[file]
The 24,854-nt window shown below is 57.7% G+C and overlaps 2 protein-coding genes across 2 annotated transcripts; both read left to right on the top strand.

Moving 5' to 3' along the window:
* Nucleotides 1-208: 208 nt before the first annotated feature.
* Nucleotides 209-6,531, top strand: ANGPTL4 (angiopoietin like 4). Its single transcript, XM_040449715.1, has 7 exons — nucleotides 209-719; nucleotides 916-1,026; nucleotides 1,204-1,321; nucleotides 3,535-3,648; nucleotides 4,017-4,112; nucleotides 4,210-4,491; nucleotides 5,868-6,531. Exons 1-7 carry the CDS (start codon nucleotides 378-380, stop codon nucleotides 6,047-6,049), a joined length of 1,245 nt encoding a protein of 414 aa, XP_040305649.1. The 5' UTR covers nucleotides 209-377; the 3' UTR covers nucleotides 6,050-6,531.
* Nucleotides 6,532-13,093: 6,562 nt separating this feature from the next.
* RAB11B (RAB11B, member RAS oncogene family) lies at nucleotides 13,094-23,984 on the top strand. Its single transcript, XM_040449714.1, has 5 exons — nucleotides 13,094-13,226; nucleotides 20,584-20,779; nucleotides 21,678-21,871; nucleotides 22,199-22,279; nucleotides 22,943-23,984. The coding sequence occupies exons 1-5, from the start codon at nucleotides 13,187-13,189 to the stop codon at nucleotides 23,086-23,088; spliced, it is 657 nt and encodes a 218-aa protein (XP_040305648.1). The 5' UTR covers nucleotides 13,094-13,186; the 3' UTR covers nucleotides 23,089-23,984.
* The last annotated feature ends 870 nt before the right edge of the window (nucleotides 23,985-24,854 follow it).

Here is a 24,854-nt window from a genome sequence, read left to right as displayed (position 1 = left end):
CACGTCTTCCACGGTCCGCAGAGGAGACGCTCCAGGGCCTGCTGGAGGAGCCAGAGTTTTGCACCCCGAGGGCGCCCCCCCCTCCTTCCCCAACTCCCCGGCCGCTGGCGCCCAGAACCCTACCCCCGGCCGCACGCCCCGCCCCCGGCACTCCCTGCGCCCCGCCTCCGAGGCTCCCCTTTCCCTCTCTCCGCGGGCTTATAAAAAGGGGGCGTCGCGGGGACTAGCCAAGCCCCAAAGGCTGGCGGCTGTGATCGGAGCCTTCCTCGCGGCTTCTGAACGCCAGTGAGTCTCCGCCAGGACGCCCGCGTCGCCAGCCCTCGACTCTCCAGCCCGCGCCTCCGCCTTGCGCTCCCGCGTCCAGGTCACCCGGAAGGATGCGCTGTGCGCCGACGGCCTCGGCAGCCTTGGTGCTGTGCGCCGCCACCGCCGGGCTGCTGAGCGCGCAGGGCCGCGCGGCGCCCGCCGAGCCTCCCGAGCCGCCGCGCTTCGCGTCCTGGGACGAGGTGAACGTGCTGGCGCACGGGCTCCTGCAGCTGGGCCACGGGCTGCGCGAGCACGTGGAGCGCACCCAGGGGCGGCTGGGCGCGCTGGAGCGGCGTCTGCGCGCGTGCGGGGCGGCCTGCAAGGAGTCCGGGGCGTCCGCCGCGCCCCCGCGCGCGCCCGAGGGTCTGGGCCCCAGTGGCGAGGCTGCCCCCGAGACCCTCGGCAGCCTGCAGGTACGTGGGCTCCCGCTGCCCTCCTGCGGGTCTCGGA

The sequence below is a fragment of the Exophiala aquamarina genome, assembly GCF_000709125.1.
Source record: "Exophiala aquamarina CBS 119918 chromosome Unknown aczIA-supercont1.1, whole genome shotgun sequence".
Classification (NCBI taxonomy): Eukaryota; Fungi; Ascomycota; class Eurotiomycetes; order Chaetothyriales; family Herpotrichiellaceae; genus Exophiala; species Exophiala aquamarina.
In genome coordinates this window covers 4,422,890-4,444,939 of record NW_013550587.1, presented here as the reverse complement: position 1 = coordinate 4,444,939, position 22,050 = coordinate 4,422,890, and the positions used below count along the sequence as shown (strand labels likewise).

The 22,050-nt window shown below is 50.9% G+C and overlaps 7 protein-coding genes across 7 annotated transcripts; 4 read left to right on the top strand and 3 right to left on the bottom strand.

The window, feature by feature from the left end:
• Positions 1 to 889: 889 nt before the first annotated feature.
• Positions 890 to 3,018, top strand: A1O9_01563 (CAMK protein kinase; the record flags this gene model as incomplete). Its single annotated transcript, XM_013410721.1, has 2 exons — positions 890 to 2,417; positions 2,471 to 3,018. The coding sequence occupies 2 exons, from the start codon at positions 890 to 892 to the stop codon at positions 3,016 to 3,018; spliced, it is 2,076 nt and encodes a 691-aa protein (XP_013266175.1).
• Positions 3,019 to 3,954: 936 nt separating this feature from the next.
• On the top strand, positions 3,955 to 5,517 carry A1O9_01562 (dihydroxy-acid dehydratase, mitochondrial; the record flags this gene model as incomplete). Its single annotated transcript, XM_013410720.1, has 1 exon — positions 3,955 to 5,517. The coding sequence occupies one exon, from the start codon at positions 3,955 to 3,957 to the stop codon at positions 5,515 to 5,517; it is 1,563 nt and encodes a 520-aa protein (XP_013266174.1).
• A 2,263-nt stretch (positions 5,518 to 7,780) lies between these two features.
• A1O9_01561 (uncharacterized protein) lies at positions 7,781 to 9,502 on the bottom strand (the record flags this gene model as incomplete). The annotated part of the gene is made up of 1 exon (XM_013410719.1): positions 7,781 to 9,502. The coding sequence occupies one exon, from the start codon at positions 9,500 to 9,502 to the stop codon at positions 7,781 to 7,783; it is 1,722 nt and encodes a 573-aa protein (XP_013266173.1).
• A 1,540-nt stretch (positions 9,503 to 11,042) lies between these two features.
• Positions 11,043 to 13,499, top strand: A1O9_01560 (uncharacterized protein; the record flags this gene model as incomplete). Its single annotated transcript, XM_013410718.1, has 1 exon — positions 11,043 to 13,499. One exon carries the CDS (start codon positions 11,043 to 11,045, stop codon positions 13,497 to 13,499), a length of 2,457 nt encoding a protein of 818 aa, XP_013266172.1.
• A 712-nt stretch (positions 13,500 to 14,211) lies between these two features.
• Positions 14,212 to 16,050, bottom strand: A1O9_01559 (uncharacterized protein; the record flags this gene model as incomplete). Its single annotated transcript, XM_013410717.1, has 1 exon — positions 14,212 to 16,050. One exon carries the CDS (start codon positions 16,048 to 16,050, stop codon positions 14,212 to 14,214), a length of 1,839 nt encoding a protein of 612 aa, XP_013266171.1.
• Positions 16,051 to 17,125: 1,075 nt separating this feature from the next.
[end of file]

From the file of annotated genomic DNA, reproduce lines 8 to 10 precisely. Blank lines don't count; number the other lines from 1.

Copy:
Here is a 24,854-nt window from a genome sequence, read left to right as displayed (position 1 = left end):
CACGTCTTCCACGGTCCGCAGAGGAGACGCTCCAGGGCCTGCTGGAGGAGCCAGAGTTTTGCACCCCGAGGGCGCCCCCCCCTCCTTCCCCAACTCCCCGGCCGCTGGCGCCCAGAACCCTACCCCCGGCCGCACGCCCCGCCCCCGGCACTCCCTGCGCCCCGCCTCCGAGGCTCCCCTTTCCCTCTCTCCGCGGGCTTATAAAAAGGGGGCGTCGCGGGGACTAGCCAAGCCCCAAAGGCTGGCGGCTGTGATCGGAGCCTTCCTCGCGGCTTCTGAACGCCAGTGAGTCTCCGCCAGGACGCCCGCGTCGCCAGCCCTCGACTCTCCAGCCCGCGCCTCCGCCTTGCGCTCCCGCGTCCAGGTCACCCGGAAGGATGCGCTGTGCGCCGACGGCCTCGGCAGCCTTGGTGCTGTGCGCCGCCACCGCCGGGCTGCTGAGCGCGCAGGGCCGCGCGGCGCCCGCCGAGCCTCCCGAGCCGCCGCGCTTCGCGTCCTGGGACGAGGTGAACGTGCTGGCGCACGGGCTCCTGCAGCTGGGCCACGGGCTGCGCGAGCACGTGGAGCGCACCCAGGGGCGGCTGGGCGCGCTGGAGCGGCGTCTGCGCGCGTGCGGGGCGGCCTGCAAGGAGTCCGGGGCGTCCGCCGCGCCCCCGCGCGCGCCCGAGGGTCTGGGCCCCAGTGGCGAGGCTGCCCCCGAGACCCTCGGCAGCCTGCAGGTACGTGGGCTCCCGCTGCCCTCCTGCGGGTCTCGGA

The sequence below is a fragment of the Exophiala aquamarina genome, assembly GCF_000709125.1.